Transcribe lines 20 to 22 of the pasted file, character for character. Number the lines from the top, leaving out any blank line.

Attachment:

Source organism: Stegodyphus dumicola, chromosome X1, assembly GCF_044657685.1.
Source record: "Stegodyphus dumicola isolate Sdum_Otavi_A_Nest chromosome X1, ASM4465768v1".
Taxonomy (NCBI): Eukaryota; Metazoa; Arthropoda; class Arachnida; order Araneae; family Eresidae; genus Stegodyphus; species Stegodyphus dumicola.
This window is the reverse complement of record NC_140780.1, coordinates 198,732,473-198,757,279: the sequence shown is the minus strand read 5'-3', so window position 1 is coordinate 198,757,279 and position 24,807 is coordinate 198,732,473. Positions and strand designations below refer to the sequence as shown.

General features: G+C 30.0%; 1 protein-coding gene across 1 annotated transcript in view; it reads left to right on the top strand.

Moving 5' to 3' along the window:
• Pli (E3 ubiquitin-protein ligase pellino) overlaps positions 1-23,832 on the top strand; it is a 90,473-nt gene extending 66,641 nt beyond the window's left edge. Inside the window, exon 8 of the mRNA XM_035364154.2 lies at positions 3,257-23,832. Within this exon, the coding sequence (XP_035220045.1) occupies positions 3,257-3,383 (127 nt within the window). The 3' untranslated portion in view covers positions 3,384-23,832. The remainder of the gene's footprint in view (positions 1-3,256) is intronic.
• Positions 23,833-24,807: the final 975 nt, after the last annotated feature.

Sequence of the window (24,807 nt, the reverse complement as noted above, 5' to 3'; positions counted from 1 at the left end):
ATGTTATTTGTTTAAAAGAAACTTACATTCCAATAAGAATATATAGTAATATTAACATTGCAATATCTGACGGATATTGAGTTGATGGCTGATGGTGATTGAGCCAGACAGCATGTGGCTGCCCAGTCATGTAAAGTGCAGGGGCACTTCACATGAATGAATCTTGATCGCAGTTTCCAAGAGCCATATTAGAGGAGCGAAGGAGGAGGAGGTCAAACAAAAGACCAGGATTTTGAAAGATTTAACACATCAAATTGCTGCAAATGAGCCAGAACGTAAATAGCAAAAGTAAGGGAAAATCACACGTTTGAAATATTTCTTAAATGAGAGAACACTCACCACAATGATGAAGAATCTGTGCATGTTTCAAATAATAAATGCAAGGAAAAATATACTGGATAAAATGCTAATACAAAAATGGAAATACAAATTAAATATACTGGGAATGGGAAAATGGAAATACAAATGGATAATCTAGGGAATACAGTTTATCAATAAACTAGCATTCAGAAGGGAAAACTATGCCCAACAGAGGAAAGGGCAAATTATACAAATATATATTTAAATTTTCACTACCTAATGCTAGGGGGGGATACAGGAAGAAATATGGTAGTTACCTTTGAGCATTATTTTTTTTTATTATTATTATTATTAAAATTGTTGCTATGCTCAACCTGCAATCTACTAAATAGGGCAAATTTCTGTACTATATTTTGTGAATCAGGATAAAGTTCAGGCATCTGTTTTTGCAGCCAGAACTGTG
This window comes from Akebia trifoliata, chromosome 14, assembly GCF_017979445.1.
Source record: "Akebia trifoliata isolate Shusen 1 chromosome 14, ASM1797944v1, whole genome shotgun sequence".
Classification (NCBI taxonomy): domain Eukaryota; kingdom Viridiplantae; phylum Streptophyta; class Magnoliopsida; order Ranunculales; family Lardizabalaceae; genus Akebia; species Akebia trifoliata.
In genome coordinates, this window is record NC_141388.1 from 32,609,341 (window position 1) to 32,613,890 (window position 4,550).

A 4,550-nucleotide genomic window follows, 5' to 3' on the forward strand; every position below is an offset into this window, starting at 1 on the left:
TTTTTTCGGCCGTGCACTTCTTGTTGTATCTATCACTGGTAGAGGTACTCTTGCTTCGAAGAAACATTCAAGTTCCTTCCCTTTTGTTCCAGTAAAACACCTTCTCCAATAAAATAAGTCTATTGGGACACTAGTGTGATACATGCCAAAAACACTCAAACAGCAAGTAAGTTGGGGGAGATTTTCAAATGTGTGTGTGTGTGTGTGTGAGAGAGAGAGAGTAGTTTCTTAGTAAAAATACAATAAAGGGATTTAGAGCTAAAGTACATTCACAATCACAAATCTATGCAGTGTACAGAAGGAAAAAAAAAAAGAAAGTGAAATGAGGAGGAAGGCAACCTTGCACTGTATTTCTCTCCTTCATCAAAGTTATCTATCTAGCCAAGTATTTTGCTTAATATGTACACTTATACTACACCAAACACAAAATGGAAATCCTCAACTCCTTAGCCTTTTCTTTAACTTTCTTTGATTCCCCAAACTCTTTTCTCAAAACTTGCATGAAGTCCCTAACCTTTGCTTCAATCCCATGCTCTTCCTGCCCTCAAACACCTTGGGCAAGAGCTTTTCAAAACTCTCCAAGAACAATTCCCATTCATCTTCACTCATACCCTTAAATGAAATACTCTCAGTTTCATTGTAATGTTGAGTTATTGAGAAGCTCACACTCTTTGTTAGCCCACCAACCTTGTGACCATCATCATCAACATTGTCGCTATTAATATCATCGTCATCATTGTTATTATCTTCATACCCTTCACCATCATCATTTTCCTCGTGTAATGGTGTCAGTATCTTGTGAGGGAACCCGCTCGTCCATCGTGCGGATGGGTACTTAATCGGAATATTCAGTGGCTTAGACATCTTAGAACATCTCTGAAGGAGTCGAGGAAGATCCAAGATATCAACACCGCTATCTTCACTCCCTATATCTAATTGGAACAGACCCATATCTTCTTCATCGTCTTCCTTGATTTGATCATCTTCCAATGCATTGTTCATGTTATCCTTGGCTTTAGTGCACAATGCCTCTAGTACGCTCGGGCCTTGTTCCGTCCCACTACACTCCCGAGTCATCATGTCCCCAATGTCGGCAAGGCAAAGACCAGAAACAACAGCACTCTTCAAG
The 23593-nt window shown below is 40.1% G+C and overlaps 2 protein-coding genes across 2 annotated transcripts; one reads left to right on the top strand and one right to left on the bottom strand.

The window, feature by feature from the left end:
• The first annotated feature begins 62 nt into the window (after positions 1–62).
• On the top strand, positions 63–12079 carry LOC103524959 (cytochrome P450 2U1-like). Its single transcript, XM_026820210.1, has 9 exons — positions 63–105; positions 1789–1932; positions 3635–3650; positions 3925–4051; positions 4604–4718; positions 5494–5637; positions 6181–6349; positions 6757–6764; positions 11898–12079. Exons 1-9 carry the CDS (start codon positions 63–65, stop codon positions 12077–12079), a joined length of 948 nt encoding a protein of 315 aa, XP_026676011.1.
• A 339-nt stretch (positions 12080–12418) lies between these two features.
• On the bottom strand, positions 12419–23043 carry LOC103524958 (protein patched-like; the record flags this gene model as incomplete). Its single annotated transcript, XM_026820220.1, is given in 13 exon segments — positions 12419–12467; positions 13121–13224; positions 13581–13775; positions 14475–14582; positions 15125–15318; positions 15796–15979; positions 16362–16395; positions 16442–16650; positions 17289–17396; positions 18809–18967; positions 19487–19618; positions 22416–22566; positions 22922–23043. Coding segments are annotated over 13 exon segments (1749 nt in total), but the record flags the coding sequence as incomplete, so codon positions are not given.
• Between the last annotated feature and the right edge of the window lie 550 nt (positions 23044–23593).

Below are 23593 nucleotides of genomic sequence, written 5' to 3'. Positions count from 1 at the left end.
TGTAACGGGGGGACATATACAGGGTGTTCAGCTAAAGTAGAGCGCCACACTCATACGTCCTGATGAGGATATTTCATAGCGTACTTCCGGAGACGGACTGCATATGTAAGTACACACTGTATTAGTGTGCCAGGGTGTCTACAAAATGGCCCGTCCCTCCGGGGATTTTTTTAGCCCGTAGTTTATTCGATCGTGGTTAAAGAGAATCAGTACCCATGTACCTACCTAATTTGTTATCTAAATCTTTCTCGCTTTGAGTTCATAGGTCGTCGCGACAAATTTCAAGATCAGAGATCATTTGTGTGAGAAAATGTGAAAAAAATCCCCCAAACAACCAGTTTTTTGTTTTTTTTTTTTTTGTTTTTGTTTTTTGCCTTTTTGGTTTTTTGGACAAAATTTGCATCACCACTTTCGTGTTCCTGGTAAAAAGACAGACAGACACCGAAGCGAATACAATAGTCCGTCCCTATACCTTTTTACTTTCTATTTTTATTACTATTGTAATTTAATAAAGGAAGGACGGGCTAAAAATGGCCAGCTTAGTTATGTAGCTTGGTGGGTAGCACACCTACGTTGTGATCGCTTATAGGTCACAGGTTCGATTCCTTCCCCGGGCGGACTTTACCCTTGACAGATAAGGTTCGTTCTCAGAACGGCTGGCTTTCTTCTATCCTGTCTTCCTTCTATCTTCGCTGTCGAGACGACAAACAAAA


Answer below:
• On the top strand, positions 63–12079 carry LOC103524959 (cytochrome P450 2U1-like). Its single transcript, XM_026820210.1, has 9 exons — positions 63–105; positions 1789–1932; positions 3635–3650; positions 3925–4051; positions 4604–4718; positions 5494–5637; positions 6181–6349; positions 6757–6764; positions 11898–12079. Exons 1-9 carry the CDS (start codon positions 63–65, stop codon positions 12077–12079), a joined length of 948 nt encoding a protein of 315 aa, XP_026676011.1.
• A 339-nt stretch (positions 12080–12418) lies between these two features.
• On the bottom strand, positions 12419–23043 carry LOC103524958 (protein patched-like; the record flags this gene model as incomplete). Its single annotated transcript, XM_026820220.1, is given in 13 exon segments — positions 12419–12467; positions 13121–13224; positions 13581–13775; positions 14475–14582; positions 15125–15318; positions 15796–15979; positions 16362–16395; positions 16442–16650; positions 17289–17396; positions 18809–18967; positions 19487–19618; positions 22416–22566; positions 22922–23043. Coding segments are annotated over 13 exon segments (1749 nt in total), but the record flags the coding sequence as incomplete, so codon positions are not given.